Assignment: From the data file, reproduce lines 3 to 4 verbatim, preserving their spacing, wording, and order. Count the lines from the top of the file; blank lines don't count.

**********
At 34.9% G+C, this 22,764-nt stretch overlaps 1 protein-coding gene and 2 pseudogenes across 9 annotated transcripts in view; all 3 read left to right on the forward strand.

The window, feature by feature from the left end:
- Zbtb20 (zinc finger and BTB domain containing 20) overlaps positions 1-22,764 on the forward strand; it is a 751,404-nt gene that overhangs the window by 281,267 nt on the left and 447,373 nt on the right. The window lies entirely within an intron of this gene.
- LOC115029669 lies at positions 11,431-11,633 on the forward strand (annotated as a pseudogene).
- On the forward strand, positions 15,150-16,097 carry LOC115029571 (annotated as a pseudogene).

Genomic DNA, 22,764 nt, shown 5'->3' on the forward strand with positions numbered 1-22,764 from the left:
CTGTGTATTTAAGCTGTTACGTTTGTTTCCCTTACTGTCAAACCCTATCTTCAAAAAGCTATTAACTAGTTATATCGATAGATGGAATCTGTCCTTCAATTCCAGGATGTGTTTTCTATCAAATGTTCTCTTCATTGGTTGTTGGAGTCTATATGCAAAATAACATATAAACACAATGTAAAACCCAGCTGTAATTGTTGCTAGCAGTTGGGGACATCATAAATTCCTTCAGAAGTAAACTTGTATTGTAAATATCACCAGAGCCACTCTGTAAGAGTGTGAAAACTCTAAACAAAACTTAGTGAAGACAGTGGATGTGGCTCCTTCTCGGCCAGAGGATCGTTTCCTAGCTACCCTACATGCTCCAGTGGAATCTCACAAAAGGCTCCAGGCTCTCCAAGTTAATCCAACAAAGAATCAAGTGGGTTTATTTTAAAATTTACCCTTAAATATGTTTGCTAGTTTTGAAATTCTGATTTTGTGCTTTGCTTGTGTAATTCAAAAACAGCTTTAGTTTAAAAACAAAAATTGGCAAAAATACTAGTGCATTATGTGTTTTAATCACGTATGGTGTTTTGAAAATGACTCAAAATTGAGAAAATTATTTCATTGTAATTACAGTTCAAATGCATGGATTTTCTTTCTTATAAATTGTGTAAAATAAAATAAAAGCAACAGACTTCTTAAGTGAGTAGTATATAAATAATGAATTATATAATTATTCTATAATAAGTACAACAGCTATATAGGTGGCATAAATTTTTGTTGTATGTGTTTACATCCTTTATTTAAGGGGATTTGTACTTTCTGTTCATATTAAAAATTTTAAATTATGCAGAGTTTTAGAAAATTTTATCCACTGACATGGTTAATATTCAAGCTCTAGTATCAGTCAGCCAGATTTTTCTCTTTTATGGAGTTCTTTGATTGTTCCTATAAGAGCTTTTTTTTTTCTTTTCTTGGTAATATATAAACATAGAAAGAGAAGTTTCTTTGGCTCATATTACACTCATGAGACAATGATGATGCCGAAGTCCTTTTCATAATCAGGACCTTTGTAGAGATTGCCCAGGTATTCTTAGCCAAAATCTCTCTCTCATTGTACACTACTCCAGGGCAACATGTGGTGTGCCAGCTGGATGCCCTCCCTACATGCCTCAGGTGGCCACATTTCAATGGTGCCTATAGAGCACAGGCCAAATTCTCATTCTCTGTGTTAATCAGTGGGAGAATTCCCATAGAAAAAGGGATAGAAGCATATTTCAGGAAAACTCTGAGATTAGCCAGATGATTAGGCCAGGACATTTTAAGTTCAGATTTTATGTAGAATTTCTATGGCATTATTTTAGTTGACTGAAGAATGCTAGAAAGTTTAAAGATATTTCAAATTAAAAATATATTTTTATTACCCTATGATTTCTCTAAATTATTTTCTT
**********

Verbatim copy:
- Zbtb20 (zinc finger and BTB domain containing 20) overlaps positions 1-22,764 on the forward strand; it is a 751,404-nt gene that overhangs the window by 281,267 nt on the left and 447,373 nt on the right. The window lies entirely within an intron of this gene.
- LOC115029669 lies at positions 11,431-11,633 on the forward strand (annotated as a pseudogene).